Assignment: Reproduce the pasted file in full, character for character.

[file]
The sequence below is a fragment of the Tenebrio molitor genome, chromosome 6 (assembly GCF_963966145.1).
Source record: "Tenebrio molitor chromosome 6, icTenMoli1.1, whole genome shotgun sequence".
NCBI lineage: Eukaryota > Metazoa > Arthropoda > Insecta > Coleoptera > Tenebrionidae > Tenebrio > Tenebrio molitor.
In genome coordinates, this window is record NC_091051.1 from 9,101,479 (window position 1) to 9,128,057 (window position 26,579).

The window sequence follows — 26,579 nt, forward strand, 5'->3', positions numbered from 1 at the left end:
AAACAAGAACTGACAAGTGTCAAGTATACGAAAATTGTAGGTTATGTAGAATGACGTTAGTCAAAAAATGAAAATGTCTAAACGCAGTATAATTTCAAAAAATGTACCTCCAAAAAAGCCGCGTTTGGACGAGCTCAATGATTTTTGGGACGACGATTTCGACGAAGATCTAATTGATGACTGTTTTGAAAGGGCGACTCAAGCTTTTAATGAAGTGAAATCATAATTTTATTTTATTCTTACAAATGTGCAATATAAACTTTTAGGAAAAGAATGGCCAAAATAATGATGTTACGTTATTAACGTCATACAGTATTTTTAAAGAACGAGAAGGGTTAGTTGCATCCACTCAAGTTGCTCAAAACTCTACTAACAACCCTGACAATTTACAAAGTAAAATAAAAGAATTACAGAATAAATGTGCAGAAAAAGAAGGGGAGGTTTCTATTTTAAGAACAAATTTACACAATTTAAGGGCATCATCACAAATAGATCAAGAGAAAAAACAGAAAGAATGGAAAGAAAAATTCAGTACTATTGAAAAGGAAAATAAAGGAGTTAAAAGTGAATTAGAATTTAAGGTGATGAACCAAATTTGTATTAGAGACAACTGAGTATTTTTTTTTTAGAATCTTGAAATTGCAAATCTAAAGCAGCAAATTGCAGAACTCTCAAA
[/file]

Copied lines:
The sequence below is a fragment of the Tenebrio molitor genome, chromosome 6 (assembly GCF_963966145.1).
Source record: "Tenebrio molitor chromosome 6, icTenMoli1.1, whole genome shotgun sequence".
NCBI lineage: Eukaryota > Metazoa > Arthropoda > Insecta > Coleoptera > Tenebrionidae > Tenebrio > Tenebrio molitor.
In genome coordinates, this window is record NC_091051.1 from 9,101,479 (window position 1) to 9,128,057 (window position 26,579).

The window sequence follows — 26,579 nt, forward strand, 5'->3', positions numbered from 1 at the left end:
AAACAAGAACTGACAAGTGTCAAGTATACGAAAATTGTAGGTTATGTAGAATGACGTTAGTCAAAAAATGAAAATGTCTAAACGCAGTATAATTTCAAAAAATGTACCTCCAAAAAAGCCGCGTTTGGACGAGCTCAATGATTTTTGGGACGACGATTTCGACGAAGATCTAATTGATGACTGTTTTGAAAGGGCGACTCAAGCTTTTAATGAAGTGAAATCATAATTTTATTTTATTCTTACAAATGTGCAATATAAACTTTTAGGAAAAGAATGGCCAAAATAATGATGTTACGTTATTAACGTCATACAGTATTTTTAAAGAACGAGAAGGGTTAGTTGCATCCACTCAAGTTGCTCAAAACTCTACTAACAACCCTGACAATTTACAAAGTAAAATAAAAGAATTACAGAATAAATGTGCAGAAAAAGAAGGGGAGGTTTCTATTTTAAGAACAAATTTACACAATTTAAGGGCATCATCACAAATAGATCAAGAGAAAAAACAGAAAGAATGGAAAGAAAAATTCAGTACTATTGAAAAGGAAAATAAAGGAGTTAAAAGTGAATTAGAATTTAAGGTGATGAACCAAATTTGTATTAGAGACAACTGAGTATTTTTTTTTTAGAATCTTGAAATTGCAAATCTAAAGCAGCAAATTGCAGAACTCTCAAA